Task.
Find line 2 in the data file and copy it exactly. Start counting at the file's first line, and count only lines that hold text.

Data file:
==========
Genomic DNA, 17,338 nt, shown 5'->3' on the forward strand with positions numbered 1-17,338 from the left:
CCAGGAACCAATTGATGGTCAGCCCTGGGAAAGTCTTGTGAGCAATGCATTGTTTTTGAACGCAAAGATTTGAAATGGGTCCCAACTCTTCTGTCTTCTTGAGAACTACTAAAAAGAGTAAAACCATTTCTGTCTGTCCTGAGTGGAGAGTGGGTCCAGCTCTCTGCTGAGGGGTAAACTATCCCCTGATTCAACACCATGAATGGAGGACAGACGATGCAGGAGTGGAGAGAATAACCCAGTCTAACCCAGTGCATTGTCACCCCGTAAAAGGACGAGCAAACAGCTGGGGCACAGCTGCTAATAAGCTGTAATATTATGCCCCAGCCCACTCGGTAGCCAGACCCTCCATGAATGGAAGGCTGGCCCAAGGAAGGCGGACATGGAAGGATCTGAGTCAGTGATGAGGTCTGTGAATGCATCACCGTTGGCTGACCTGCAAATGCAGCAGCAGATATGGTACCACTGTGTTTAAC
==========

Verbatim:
CCAGGAACCAATTGATGGTCAGCCCTGGGAAAGTCTTGTGAGCAATGCATTGTTTTTGAACGCAAAGATTTGAAATGGGTCCCAACTCTTCTGTCTTCTTGAGAACTACTAAAAAGAGTAAAACCATTTCTGTCTGTCCTGAGTGGAGAGTGGGTCCAGCTCTCTGCTGAGGGGTAAACTATCCCCTGATTCAACACCATGAATGGAGGACAGACGATGCAGGAGTGGAGAGAATAACCCAGTCTAACCCAGTGCATTGTCACCCCGTAAAAGGACGAGCAAACAGCTGGGGCACAGCTGCTAATAAGCTGTAATATTATGCCCCAGCCCACTCGGTAGCCAGACCCTCCATGAATGGAAGGCTGGCCCAAGGAAGGCGGACATGGAAGGATCTGAGTCAGTGATGAGGTCTGTGAATGCATCACCGTTGGCTGACCTGCAAATGCAGCAGCAGATATGGTACCACTGTGTTTAAC